Monthly Archives: September 2013

Photo: MHEilertsen & H Flørenes

Calcareous sponges of Disko Bay

Fifteen species of calcareous sponges (phylym Porifera, class Calcarea) are known from the Disko Bay area, and nine of these have their type locality here, which means that this was the area they were fist described from. During this fieldtrip we wanted to collect calcareous sponges from Disko to get material that can be used for genetic studies to investigate the relationships between the populations in Disko Bay and populations of what is believed to be the same species in other localities.

Photo: MHEilertsen & H Flørenes

Photo: MHEilertsen & H Flørenes

Spicules from Brattegardia nanseni.

Photo: MHEilertsen & H Flørenes

Largest calcareous sponge found during this fieldtrip.

Identifying calcareous sponges is not a straightforward business; first of all they are very small (most < 1 cm), and secondly they do not have any obvious external characters like bright colours, legs or even a head. In stead they have spicules. Spicules are small needle-like structures that function as the skeleton of the sponges, and in calcareous sponges they are made out of calcium carbonate. The shape of the spicules is an important character to identify sponges, in addition to the morphology of the sponge body and the arrangement of different types of cells. To look at the spicules of the sponges we need to clean the spicules from tissue and mount them on microscope slides. We cut out a piece of the sponge and add household bleach, which is left to work for 30 minutes, followed by three rounds of cleaning with distilled water, each taking 30 minutes. To make a permanent slide that we can look at again and again we use an imbedding medium that takes about 24 hours to dry sufficiently, so the time between we find a sponge specimen until we can identify it can be quite long.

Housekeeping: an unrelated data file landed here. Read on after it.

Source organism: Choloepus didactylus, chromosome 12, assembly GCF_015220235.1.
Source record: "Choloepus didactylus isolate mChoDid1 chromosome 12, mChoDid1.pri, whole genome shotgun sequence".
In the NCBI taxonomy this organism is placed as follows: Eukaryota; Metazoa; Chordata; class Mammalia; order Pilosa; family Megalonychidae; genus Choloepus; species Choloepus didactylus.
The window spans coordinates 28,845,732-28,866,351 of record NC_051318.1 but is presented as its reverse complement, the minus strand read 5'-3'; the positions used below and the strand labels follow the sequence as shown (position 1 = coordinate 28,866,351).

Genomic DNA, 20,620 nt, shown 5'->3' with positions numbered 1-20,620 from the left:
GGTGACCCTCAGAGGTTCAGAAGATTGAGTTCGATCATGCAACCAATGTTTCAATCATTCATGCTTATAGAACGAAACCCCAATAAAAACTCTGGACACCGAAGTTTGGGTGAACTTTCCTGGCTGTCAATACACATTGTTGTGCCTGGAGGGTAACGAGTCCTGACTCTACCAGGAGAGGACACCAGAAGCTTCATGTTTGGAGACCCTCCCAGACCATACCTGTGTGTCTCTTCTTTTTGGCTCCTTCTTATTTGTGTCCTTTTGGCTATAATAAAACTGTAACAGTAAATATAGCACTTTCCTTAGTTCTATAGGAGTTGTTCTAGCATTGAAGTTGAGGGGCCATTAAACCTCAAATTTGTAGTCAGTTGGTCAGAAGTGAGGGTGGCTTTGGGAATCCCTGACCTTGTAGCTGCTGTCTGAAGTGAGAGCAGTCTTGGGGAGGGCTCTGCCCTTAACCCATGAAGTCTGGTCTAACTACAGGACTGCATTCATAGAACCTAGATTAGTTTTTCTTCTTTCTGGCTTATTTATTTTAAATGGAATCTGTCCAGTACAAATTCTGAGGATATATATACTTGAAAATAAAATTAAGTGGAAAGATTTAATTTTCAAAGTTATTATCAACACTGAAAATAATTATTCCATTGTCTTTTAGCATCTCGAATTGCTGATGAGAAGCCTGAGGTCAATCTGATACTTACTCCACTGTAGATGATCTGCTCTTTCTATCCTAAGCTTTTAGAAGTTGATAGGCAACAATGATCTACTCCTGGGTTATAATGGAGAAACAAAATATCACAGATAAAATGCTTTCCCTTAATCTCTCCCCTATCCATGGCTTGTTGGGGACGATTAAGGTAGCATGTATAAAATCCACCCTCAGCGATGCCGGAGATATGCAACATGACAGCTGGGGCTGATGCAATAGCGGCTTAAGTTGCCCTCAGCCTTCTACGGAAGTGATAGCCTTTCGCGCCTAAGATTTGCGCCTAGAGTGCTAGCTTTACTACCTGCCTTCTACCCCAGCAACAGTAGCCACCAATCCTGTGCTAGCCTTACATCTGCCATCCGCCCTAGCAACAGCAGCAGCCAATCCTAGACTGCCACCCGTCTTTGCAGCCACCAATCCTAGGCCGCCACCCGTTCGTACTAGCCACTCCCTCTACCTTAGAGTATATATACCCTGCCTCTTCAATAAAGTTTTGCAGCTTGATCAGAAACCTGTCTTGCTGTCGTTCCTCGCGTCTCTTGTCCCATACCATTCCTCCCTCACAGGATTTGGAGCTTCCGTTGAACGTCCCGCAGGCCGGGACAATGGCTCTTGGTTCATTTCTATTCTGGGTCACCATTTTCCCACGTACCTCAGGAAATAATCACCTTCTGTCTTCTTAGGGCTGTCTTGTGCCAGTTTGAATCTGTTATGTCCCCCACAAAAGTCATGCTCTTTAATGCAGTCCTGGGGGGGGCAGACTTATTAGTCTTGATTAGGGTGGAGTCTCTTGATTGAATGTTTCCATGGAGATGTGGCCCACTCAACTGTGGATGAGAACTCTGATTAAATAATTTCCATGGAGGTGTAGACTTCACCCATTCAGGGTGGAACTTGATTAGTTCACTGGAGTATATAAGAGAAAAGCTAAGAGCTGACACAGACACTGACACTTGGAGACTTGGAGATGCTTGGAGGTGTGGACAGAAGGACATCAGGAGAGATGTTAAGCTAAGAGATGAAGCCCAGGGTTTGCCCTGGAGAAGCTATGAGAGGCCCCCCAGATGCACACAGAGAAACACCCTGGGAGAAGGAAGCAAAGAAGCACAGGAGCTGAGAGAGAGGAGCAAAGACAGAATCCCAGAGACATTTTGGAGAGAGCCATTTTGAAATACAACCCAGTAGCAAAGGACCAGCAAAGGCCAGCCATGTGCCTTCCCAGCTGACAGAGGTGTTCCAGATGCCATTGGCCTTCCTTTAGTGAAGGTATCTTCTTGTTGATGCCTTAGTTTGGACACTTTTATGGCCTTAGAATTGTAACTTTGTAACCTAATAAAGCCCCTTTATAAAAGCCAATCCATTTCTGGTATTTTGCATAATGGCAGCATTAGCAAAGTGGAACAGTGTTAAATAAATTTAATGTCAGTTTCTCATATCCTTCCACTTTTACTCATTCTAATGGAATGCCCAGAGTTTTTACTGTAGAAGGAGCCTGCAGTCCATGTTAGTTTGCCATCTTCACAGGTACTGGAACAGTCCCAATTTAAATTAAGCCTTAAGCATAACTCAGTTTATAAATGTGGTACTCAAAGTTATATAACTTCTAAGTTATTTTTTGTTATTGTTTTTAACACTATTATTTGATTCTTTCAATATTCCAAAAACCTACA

Photo: MHEilertsen & H Flørenes

Collection of sponges fixated on ethanol.

We have had quite good sampling success so far, with over 50 specimens of calcareous sponges, and a few sponges of other classes. Most of the specimens were found sitting inside globular aggregations of Lithothamnion, a red algae (described in an earlier blogpost). Getting the sponges out from the Lithothamnion was tricky, both because they are very small and hard to spot, and because they were sitting quite far inside the globules, probably to get shelter. We also got many specimens from a triangular dredge sample that was sieved through a 1mm sieve. This is also where we found our largest specimen so far on this course! A beautiful Leucandra penicillata with a length of a whopping 5 cm! The calcareous sponges we have identified belong to at least eight different species, but the material has to be examined by experts to be certain of the identification.

Not all the samples we collect are equally interesting, but ones in a blue moon something special comes along. Yesterday, while sorting through the material from the dredge, we realized that we had just found the remnants of our good friend Spongebob Squarepants! It was a sad day indeed as we sieved out our global mascot from the murky waters. A memorial was thrown in his honour with the Greenlandic flag on half a pole. But life goes on and so does the search for new exciting sponges in different parts of the world!

Photo: Daniela de Abreu

Oh no – Sponge Bob is dead!!

By Henning and Mari (University of Bergen).

Featured image: Variety of calcareous sponges from Disko


Photo:Arom Mucharin

First experiences with Arctic sea cucumbers.